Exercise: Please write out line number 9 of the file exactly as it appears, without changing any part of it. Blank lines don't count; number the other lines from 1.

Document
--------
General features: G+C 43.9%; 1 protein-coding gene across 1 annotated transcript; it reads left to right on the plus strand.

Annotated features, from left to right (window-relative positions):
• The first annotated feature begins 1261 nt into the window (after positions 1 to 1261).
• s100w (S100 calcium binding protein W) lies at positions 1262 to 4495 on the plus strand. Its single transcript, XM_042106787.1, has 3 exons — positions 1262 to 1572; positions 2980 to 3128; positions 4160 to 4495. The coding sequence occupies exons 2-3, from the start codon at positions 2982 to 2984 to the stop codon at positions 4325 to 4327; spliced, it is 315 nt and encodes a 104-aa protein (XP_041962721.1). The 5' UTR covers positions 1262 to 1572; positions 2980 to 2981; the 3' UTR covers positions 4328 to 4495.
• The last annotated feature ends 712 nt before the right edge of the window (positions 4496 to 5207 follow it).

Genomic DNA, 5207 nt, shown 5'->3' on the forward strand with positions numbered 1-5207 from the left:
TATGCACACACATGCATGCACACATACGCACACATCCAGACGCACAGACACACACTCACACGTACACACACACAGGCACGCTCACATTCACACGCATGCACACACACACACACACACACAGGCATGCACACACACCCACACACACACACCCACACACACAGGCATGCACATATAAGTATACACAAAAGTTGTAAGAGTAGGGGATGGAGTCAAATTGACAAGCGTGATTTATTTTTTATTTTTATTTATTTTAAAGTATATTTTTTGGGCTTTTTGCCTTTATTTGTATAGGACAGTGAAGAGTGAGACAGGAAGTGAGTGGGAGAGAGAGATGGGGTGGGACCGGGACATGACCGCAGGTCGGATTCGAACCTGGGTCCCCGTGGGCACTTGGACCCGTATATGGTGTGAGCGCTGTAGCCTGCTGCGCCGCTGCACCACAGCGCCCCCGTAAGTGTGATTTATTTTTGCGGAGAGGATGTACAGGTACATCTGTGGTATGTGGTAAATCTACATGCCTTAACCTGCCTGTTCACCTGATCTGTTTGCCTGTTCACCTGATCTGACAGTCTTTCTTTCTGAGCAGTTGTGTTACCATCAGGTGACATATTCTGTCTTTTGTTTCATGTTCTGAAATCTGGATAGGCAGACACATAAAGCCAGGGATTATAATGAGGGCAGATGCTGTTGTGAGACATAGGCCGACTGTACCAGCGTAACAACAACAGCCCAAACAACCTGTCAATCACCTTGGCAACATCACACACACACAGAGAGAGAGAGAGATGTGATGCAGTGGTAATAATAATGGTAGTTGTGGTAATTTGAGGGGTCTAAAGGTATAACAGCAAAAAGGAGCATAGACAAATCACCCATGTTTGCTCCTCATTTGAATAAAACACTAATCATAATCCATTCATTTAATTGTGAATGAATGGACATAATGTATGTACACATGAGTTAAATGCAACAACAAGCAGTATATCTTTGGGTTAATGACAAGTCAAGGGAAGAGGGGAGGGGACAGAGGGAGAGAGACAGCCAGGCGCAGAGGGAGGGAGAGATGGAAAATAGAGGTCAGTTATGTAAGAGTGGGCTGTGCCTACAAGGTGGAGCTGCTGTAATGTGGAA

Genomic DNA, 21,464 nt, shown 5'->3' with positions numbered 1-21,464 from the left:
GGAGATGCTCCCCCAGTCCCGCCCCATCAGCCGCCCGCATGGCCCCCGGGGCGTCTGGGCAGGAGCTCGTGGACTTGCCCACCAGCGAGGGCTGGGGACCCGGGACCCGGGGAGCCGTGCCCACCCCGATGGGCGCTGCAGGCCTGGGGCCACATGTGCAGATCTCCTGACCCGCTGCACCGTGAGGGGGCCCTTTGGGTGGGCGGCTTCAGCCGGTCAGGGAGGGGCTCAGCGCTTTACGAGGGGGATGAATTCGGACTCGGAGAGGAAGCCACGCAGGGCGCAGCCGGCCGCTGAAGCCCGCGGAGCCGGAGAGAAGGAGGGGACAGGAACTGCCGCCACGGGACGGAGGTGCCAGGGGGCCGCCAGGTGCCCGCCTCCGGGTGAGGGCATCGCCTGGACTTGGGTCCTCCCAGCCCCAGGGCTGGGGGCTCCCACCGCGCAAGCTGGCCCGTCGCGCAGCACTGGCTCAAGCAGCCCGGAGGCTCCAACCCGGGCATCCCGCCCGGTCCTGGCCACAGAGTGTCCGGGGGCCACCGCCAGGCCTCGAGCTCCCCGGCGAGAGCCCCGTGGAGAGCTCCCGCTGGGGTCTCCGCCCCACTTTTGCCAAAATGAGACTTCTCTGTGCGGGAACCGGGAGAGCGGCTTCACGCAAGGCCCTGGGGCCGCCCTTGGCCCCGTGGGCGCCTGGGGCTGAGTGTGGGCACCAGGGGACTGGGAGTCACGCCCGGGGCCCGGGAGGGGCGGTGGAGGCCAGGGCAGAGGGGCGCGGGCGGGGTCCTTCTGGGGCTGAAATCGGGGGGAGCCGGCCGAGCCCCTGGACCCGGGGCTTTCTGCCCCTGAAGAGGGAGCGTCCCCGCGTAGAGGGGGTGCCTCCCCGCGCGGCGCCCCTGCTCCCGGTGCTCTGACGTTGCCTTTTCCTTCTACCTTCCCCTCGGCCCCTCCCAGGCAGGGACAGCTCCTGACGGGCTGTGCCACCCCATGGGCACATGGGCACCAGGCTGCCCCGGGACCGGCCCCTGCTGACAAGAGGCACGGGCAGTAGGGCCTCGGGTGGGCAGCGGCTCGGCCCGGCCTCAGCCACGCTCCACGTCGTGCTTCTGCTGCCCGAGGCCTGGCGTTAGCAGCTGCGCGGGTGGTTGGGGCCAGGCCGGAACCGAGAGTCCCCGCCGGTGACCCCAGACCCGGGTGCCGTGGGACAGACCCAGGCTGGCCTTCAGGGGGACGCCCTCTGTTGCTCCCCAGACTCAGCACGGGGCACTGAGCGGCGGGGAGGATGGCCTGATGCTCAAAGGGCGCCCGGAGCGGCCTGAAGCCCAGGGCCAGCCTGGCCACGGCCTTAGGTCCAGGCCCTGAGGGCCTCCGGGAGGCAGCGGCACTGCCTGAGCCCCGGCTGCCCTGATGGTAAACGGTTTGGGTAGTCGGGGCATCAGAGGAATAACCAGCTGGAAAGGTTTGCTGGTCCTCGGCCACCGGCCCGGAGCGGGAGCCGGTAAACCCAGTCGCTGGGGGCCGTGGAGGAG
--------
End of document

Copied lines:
GGAGATGCTCCCCCAGTCCCGCCCCATCAGCCGCCCGCATGGCCCCCGGGGCGTCTGGGCAGGAGCTCGTGGACTTGCCCACCAGCGAGGGCTGGGGACCCGGGACCCGGGGAGCCGTGCCCACCCCGATGGGCGCTGCAGGCCTGGGGCCACATGTGCAGATCTCCTGACCCGCTGCACCGTGAGGGGGCCCTTTGGGTGGGCGGCTTCAGCCGGTCAGGGAGGGGCTCAGCGCTTTACGAGGGGGATGAATTCGGACTCGGAGAGGAAGCCACGCAGGGCGCAGCCGGCCGCTGAAGCCCGCGGAGCCGGAGAGAAGGAGGGGACAGGAACTGCCGCCACGGGACGGAGGTGCCAGGGGGCCGCCAGGTGCCCGCCTCCGGGTGAGGGCATCGCCTGGACTTGGGTCCTCCCAGCCCCAGGGCTGGGGGCTCCCACCGCGCAAGCTGGCCCGTCGCGCAGCACTGGCTCAAGCAGCCCGGAGGCTCCAACCCGGGCATCCCGCCCGGTCCTGGCCACAGAGTGTCCGGGGGCCACCGCCAGGCCTCGAGCTCCCCGGCGAGAGCCCCGTGGAGAGCTCCCGCTGGGGTCTCCGCCCCACTTTTGCCAAAATGAGACTTCTCTGTGCGGGAACCGGGAGAGCGGCTTCACGCAAGGCCCTGGGGCCGCCCTTGGCCCCGTGGGCGCCTGGGGCTGAGTGTGGGCACCAGGGGACTGGGAGTCACGCCCGGGGCCCGGGAGGGGCGGTGGAGGCCAGGGCAGAGGGGCGCGGGCGGGGTCCTTCTGGGGCTGAAATCGGGGGGAGCCGGCCGAGCCCCTGGACCCGGGGCTTTCTGCCCCTGAAGAGGGAGCGTCCCCGCGTAGAGGGGGTGCCTCCCCGCGCGGCGCCCCTGCTCCCGGTGCTCTGACGTTGCCTTTTCCTTCTACCTTCCCCTCGGCCCCTCCCAGGCAGGGACAGCTCCTGACGGGCTGTGCCACCCCATGGGCACATGGGCACCAGGCTGCCCCGGGACCGGCCCCTGCTGACAAGAGGCACGGGCAGTAGGGCCTCGGGTGGGCAGCGGCTCGGCCCGGCCTCAGCCACGCTCCACGTCGTGCTTCTGCTGCCCGAGGCCTGGCGTTAGCAGCTGCGCGGGTGGTTGGGGCCAGGCCGGAACCGAGAGTCCCCGCCGGTGACCCCAGACCCGGGTGCCGTGGGACAGACCCAGGCTGGCCTTCAGGGGGACGCCCTCTGTTGCTCCCCAGACTCAGCACGGGGCACTGAGCGGCGGGGAGGATGGCCTGATGCTCAAAGGGCGCCCGGAGCGGCCTGAAGCCCAGGGCCAGCCTGGCCACGGCCTTAGGTCCAGGCCCTGAGGGCCTCCGGGAGGCAGCGGCACTGCCTGAGCCCCGGCTGCCCTGATGGTAAACGGTTTGGGTAGTCGGGGCATCAGAGGAATAACCAGCTGGAAAGGTTTGCTGGTCCTCGGCCACCGGCCCGGAGCGGGAGCCGGTAAACCCAGTCGCTGGGGGCCGTGGAGGAG